Truly patient-centred health service demands harsh medicine
Unless we redesign our acute hospital services we will continue to pour more money into an inefficient, badly organised system
A Roscommon Hospital protest outside Leinster House in July 2011. Photograph: Aidan Crawley
The politics of Irish healthcare is reminiscent of the “tragedy of the commons”, a concept that can be traced back to the 19th century economist William Lloyd. He used it to describe how individuals who shared resources – in his case grazing land – act in their own self-interest to the ultimate detriment of all.
There is much to think about here for doctors who are embracing the evolving concept of professionalism which mandates that we consider broader societal needs and not just those of any single individual or cohort. I would argue, furthermore, that those of us in positions of leadership in healthcare have an ethical duty to articulate some challenging truths if we are ever to have a health service that can meet society’s needs.
The never-ending series of resource and governance-related scandals within our health services – trolley counts, lack of investment in primary care and mental health, and retention of healthcare professionals – all attest to our inability to resource or organise any one particular service adequately.
Many of these issues occur because the system persistently underfunds duplicated and fragmented services, sometimes because of pressure from public representatives and local communities. This is particularly the case for acute care, a completely unsustainable fragmented system.
There is ample evidence that critically ill patients have better outcomes when treated in high volume centres under the care of experienced multi-disciplinary teams. Yet, as the Roscommon Hospital experience shows, evidence-based arguments can struggle to cut through when well meaning local concerns are amplified by politicians and campaigners.
The argument for redesign of our hospital networks is a critical imperative in light of the demographic time bomb facing this country
The hospital closed its accident and emergency department in 2011 in the teeth of local opposition. We now have the benefit of hindsight with Roscommon, however, and it is clear that the appropriate structuring of smaller hospitals can allow those hospitals to thrive and provide an excellent and appropriate service. More surgeries take place every day at Roscommon now than ever before, and it has an exciting future as a day-case surgical facility for the people in the region.
I understand the challenge this argument presents for public representatives and local communities. The reality at present, however, is that acute surgical services are delivered in 26 hospitals in Ireland, half of which cannot be staffed at either consultant or non-consultant level.
The recent comments from the president of the High Court when he admonished the HSE for employing junior doctors without adequate vetting for appropriate competence are very relevant here. We are in this situation because Irish-trained doctors will not work in smaller units that cannot provide comprehensive care to critically ill patients, and hence can never provide them with the opportunities they need to maintain their skills and advance their careers.
The argument for redesign of our hospital networks is a critical imperative in light of the demographic time bomb facing this country. Demand for health services is going to continue to increase because of our aging population. Despite efficiency improvements of about 20 per cent over the last six years within surgery, my own speciality, waiting lists continue to grow, and trolley wait times are persistently unacceptable.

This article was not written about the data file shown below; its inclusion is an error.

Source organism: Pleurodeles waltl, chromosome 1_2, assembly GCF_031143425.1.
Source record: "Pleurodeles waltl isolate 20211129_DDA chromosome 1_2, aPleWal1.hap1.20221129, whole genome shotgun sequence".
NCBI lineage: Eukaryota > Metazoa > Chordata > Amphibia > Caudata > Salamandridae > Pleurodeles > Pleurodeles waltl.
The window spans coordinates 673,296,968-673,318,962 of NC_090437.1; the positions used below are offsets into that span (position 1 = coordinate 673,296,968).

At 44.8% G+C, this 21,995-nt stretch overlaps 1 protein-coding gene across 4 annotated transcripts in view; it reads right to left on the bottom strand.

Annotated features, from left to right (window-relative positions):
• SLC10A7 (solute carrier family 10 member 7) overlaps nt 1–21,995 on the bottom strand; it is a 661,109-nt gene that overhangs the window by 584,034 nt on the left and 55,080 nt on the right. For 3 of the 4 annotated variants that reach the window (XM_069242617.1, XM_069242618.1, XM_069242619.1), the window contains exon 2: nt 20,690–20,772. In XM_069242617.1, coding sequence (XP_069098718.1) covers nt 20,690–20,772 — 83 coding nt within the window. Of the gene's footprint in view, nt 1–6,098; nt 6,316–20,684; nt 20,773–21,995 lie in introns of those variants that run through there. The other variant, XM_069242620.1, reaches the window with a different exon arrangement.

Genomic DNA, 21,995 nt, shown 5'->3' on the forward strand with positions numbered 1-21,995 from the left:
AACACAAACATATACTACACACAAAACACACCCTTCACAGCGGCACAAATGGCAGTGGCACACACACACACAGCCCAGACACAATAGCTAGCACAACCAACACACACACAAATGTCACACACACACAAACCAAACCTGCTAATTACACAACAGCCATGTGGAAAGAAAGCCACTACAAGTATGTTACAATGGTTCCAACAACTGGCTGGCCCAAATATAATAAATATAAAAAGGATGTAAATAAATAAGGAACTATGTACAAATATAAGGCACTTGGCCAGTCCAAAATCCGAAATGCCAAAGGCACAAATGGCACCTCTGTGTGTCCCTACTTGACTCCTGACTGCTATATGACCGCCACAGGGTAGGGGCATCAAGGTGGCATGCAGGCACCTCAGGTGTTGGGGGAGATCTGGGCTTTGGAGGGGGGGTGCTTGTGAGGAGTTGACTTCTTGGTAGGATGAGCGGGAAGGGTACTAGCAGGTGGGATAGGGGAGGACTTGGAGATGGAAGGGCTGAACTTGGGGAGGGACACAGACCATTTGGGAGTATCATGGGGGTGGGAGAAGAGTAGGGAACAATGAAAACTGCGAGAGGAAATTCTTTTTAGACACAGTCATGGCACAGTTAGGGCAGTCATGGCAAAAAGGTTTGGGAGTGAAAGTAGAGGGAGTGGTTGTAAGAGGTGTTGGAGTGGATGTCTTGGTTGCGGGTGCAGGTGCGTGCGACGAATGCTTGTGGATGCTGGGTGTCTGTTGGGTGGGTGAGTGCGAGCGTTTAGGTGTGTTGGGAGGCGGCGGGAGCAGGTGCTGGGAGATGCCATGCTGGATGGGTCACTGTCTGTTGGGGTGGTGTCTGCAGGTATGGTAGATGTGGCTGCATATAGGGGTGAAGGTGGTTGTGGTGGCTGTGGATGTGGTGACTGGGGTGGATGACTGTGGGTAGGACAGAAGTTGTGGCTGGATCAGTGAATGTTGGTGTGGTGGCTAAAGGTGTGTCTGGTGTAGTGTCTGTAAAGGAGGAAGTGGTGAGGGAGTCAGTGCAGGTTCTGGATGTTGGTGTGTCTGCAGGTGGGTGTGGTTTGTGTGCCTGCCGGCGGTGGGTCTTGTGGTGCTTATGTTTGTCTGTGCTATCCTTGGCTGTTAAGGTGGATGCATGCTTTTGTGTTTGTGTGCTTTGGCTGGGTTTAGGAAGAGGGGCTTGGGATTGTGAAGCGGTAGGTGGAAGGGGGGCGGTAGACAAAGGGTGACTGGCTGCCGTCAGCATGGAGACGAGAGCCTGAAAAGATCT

At present we discharge 170,000 surgical inpatients annually. By 2050 this will have increased to 270,000. Over 50 per cent of the population will be aged 65 or older.
As older surgical patients spend longer in hospital, an additional one million bed days annually will be required. This is the equivalent to an additional 10 medium-sized hospitals. Non-surgical medical specialities face even greater challenges.
Clearly hospital expansion on this magnitude will not happen, nor should it because redesigning the existing network could go quite some way to dealing with our population changes, and our resource and workforce requirements.
Sláintecare, with all-party Oireachtas support, represents at the very least an attempt to articulate a vision for our healthcare system. We must embrace it as a prism through which healthcare professionals, patients and politicians can have a serious and long overdue conversation about the type of health service we want to have.
To be clear, this is not all about more money, notwithstanding the reality that some services do require greater funding
That conversation must be based on a shared understanding that if we are to ever have a truly patient-centred health service we will all need to swallow some unpalatable medicine regarding healthcare resource allocation.
To be clear, this is not all about more money, notwithstanding the reality that some services do require greater funding. If, however, we miss this opportunity to redesign our acute services and fully integrate community, primary and hospital care, and if we continue to pour more money into an inefficient, badly organised system, we will condemn ourselves to everlasting discord within our health services.
The Royal College of Surgeons in Ireland would welcome the opportunity to contribute to a forum allowing an informed discussion with patients, their public representatives and our health service administration in addressing the challenges in our health services, and finding a way out of the maze that we find ourselves in.
Kenneth Mealy MD FRCSI is president of the Royal College of Surgeons in Ireland